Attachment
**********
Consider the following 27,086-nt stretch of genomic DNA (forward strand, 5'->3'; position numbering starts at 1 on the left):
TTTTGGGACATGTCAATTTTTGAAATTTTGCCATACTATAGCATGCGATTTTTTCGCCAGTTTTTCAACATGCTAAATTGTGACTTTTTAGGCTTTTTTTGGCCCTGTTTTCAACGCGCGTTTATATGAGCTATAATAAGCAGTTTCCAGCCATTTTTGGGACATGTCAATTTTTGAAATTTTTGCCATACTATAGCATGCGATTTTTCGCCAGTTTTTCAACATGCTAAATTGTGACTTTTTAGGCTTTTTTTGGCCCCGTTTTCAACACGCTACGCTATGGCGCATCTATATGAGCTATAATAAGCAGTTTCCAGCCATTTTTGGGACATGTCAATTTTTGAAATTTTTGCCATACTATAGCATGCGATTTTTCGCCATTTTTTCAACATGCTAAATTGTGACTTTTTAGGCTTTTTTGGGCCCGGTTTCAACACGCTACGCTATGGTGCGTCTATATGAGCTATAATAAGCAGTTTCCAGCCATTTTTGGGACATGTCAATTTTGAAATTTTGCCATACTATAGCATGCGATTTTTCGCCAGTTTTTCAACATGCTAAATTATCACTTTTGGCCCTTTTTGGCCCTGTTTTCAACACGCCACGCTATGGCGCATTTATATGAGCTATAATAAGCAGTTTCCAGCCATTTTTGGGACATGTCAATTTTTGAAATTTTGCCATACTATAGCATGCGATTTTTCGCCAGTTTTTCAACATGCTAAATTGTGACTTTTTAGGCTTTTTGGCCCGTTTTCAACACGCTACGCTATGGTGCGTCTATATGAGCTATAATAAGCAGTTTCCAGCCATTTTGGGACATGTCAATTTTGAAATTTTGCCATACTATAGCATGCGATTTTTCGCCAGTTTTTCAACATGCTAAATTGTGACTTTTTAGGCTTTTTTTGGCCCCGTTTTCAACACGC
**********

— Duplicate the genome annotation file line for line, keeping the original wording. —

Consider the following 27,086-nt stretch of genomic DNA (forward strand, 5'->3'; position numbering starts at 1 on the left):
TTTTGGGACATGTCAATTTTTGAAATTTTGCCATACTATAGCATGCGATTTTTTCGCCAGTTTTTCAACATGCTAAATTGTGACTTTTTAGGCTTTTTTTGGCCCTGTTTTCAACGCGCGTTTATATGAGCTATAATAAGCAGTTTCCAGCCATTTTTGGGACATGTCAATTTTTGAAATTTTTGCCATACTATAGCATGCGATTTTTCGCCAGTTTTTCAACATGCTAAATTGTGACTTTTTAGGCTTTTTTTGGCCCCGTTTTCAACACGCTACGCTATGGCGCATCTATATGAGCTATAATAAGCAGTTTCCAGCCATTTTTGGGACATGTCAATTTTTGAAATTTTTGCCATACTATAGCATGCGATTTTTCGCCATTTTTTCAACATGCTAAATTGTGACTTTTTAGGCTTTTTTGGGCCCGGTTTCAACACGCTACGCTATGGTGCGTCTATATGAGCTATAATAAGCAGTTTCCAGCCATTTTTGGGACATGTCAATTTTGAAATTTTGCCATACTATAGCATGCGATTTTTCGCCAGTTTTTCAACATGCTAAATTATCACTTTTGGCCCTTTTTGGCCCTGTTTTCAACACGCCACGCTATGGCGCATTTATATGAGCTATAATAAGCAGTTTCCAGCCATTTTTGGGACATGTCAATTTTTGAAATTTTGCCATACTATAGCATGCGATTTTTCGCCAGTTTTTCAACATGCTAAATTGTGACTTTTTAGGCTTTTTGGCCCGTTTTCAACACGCTACGCTATGGTGCGTCTATATGAGCTATAATAAGCAGTTTCCAGCCATTTTGGGACATGTCAATTTTGAAATTTTGCCATACTATAGCATGCGATTTTTCGCCAGTTTTTCAACATGCTAAATTGTGACTTTTTAGGCTTTTTTTGGCCCCGTTTTCAACACGC